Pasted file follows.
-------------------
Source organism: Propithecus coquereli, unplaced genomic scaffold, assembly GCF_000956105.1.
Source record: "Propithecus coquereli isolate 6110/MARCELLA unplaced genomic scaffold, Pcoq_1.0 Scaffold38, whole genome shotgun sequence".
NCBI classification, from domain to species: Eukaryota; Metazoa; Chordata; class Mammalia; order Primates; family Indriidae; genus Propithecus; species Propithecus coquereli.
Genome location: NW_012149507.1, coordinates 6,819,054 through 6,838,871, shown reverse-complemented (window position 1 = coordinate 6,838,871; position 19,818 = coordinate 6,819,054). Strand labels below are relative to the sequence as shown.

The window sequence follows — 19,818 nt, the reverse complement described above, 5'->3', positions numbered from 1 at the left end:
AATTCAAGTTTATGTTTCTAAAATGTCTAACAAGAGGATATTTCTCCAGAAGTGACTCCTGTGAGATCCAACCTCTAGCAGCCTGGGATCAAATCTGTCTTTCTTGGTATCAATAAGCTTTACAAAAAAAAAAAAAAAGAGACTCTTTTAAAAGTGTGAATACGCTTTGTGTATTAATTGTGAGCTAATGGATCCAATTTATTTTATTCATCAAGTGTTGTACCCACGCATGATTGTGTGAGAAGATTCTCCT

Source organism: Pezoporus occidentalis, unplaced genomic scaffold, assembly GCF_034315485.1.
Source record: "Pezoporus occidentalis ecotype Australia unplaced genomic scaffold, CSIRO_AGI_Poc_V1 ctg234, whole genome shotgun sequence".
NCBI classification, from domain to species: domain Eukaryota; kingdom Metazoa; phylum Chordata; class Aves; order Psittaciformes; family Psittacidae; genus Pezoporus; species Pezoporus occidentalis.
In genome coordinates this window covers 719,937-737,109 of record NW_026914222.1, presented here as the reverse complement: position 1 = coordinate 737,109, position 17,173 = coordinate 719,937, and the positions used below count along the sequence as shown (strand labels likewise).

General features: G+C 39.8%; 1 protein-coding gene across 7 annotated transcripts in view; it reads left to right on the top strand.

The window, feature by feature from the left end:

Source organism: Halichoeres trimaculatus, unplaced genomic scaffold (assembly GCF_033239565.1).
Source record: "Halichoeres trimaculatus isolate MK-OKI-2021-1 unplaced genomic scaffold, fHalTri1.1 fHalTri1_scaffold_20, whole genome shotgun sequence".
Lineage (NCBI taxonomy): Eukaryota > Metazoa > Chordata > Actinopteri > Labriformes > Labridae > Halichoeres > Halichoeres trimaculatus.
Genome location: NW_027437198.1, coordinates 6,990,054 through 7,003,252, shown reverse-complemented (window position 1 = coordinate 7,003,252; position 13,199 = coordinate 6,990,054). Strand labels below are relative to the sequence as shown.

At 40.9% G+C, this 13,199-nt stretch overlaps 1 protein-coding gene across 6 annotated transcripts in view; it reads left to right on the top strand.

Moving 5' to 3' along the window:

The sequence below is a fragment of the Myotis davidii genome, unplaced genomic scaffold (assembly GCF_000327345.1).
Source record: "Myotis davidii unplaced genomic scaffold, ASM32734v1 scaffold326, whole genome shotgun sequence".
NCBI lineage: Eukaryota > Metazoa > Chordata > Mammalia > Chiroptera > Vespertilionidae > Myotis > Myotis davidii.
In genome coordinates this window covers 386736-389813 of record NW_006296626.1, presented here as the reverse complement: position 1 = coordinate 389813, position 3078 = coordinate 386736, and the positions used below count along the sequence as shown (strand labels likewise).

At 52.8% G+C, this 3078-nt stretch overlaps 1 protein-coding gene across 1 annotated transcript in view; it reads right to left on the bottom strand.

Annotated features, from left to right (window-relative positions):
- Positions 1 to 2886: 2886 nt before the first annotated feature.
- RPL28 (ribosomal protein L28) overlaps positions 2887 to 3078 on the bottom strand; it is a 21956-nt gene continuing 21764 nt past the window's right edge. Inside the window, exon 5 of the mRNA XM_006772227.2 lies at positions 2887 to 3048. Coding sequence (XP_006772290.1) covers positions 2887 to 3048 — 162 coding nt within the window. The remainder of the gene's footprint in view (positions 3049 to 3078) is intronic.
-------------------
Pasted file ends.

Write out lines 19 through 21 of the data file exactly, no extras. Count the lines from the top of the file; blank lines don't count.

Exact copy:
The sequence below is a fragment of the Myotis davidii genome, unplaced genomic scaffold (assembly GCF_000327345.1).
Source record: "Myotis davidii unplaced genomic scaffold, ASM32734v1 scaffold326, whole genome shotgun sequence".
NCBI lineage: Eukaryota > Metazoa > Chordata > Mammalia > Chiroptera > Vespertilionidae > Myotis > Myotis davidii.